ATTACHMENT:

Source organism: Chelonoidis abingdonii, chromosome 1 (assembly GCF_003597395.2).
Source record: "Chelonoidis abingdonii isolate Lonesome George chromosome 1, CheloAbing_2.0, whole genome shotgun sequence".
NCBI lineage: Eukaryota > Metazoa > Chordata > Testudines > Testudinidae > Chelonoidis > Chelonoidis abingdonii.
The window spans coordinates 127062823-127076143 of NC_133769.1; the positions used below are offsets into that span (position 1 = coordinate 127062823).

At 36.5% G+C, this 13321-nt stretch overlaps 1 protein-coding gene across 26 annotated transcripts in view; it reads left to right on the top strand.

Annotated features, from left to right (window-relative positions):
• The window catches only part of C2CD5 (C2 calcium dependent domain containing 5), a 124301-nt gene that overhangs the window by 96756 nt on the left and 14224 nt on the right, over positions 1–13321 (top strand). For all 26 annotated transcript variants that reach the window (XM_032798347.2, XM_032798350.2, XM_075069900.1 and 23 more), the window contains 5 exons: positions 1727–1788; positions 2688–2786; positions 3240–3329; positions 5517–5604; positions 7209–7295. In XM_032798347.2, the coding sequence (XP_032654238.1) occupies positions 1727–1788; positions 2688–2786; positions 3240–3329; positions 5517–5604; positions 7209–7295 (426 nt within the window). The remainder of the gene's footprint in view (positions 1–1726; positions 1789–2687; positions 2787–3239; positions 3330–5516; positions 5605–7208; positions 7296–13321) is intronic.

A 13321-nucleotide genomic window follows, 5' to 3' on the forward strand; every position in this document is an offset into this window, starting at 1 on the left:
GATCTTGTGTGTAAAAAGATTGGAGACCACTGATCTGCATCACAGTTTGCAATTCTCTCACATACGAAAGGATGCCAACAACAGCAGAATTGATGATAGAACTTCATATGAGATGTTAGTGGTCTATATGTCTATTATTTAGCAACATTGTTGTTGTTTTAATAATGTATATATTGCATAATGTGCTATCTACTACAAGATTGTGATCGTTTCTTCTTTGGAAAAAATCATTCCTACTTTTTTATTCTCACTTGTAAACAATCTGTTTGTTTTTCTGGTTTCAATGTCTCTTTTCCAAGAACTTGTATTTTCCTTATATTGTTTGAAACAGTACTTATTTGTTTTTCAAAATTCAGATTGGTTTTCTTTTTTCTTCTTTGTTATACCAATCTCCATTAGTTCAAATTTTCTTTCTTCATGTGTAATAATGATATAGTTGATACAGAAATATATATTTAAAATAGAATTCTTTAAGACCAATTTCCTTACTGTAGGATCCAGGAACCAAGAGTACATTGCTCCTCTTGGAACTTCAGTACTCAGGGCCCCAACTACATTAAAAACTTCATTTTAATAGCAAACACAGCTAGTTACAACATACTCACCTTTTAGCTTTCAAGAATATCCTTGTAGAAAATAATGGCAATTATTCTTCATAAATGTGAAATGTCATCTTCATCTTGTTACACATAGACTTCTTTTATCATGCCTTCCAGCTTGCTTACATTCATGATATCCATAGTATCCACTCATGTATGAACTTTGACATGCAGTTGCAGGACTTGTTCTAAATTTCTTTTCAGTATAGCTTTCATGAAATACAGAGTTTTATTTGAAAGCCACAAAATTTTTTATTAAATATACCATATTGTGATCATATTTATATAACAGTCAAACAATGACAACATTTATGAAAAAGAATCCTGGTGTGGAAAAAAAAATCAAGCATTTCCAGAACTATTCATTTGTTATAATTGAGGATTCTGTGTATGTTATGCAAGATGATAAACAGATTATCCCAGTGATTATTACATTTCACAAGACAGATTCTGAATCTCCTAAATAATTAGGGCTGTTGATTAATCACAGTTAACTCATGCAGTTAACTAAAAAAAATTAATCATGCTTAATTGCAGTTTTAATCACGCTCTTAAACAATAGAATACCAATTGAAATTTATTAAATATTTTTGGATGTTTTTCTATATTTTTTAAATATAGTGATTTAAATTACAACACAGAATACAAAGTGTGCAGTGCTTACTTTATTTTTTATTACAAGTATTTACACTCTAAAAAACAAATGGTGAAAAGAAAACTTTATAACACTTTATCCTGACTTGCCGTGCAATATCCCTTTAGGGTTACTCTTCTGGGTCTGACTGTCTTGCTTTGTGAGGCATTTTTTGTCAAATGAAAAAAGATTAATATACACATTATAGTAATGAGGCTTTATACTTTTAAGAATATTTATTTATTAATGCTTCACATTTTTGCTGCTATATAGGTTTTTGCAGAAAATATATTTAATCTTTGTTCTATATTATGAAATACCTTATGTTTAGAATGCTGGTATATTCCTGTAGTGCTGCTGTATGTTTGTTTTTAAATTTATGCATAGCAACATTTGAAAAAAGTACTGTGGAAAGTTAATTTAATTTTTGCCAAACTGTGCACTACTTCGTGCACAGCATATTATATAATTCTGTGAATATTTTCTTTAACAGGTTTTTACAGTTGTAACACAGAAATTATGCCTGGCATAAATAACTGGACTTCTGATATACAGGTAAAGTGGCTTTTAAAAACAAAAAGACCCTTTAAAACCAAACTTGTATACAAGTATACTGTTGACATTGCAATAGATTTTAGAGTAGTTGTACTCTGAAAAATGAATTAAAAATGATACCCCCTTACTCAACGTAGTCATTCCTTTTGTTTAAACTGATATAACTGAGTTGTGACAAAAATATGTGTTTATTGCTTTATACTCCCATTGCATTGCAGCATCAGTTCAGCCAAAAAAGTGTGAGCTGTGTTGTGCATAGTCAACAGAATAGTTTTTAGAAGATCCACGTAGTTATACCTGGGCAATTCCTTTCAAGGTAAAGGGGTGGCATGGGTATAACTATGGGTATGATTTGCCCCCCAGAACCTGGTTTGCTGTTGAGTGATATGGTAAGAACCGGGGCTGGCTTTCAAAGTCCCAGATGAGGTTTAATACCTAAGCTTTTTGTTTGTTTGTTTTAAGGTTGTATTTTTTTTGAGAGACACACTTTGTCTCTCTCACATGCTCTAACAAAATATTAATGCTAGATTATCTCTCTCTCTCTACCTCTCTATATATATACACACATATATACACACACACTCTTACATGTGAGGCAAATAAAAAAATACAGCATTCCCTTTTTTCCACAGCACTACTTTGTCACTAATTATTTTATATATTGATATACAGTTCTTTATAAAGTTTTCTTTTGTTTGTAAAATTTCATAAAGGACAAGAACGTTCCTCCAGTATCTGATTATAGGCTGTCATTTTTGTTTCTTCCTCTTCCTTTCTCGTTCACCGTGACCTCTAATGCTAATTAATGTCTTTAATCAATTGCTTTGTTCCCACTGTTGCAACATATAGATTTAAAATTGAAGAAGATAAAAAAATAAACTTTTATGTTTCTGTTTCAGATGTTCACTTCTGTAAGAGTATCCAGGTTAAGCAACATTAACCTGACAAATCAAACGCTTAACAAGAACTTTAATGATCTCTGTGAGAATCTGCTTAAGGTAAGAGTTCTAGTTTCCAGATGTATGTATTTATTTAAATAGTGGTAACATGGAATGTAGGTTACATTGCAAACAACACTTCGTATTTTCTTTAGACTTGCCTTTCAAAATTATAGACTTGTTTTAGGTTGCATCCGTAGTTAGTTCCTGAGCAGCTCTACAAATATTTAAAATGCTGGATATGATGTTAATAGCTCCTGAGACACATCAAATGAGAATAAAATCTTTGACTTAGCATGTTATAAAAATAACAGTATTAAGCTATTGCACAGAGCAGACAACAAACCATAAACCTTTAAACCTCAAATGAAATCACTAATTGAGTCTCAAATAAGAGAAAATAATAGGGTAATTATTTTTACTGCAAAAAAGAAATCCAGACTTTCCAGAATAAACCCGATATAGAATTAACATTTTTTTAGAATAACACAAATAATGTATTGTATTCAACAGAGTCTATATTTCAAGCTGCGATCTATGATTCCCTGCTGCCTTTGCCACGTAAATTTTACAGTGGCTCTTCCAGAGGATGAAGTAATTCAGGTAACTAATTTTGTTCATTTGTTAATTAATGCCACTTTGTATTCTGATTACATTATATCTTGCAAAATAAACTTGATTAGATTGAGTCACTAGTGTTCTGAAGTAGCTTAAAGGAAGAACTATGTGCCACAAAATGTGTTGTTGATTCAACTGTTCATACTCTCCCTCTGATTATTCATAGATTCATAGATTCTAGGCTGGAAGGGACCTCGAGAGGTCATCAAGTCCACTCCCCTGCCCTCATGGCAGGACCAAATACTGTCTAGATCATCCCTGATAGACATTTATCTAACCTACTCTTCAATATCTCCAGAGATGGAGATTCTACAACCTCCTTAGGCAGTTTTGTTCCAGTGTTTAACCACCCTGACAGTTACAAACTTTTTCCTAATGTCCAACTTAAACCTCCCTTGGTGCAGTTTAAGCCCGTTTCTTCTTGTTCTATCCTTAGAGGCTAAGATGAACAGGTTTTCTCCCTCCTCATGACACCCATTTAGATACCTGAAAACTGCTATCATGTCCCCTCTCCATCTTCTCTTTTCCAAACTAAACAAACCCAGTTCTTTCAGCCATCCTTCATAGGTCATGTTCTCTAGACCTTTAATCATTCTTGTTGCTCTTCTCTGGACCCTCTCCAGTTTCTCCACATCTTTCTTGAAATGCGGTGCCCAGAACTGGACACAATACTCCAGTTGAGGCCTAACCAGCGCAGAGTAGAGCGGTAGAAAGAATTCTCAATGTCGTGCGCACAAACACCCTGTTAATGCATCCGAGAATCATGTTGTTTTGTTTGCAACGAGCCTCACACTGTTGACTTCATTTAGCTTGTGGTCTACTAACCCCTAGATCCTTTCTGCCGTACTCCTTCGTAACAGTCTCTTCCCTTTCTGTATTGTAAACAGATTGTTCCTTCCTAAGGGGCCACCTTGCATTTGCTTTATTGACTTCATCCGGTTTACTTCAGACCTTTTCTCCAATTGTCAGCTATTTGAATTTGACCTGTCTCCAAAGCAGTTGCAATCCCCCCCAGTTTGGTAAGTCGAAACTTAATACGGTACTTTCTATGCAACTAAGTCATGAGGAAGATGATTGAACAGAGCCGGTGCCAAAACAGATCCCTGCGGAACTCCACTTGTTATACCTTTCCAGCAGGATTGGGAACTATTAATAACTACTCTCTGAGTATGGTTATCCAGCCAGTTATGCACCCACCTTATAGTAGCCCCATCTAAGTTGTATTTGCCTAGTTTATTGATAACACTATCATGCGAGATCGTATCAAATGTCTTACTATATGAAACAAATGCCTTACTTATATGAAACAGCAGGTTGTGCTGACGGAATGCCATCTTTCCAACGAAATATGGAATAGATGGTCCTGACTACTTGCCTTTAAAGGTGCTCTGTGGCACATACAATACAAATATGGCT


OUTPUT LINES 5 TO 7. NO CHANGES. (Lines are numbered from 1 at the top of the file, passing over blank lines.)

At 36.5% G+C, this 13321-nt stretch overlaps 1 protein-coding gene across 26 annotated transcripts in view; it reads left to right on the top strand.

Annotated features, from left to right (window-relative positions):
• The window catches only part of C2CD5 (C2 calcium dependent domain containing 5), a 124301-nt gene that overhangs the window by 96756 nt on the left and 14224 nt on the right, over positions 1–13321 (top strand). For all 26 annotated transcript variants that reach the window (XM_032798347.2, XM_032798350.2, XM_075069900.1 and 23 more), the window contains 5 exons: positions 1727–1788; positions 2688–2786; positions 3240–3329; positions 5517–5604; positions 7209–7295. In XM_032798347.2, the coding sequence (XP_032654238.1) occupies positions 1727–1788; positions 2688–2786; positions 3240–3329; positions 5517–5604; positions 7209–7295 (426 nt within the window). The remainder of the gene's footprint in view (positions 1–1726; positions 1789–2687; positions 2787–3239; positions 3330–5516; positions 5605–7208; positions 7296–13321) is intronic.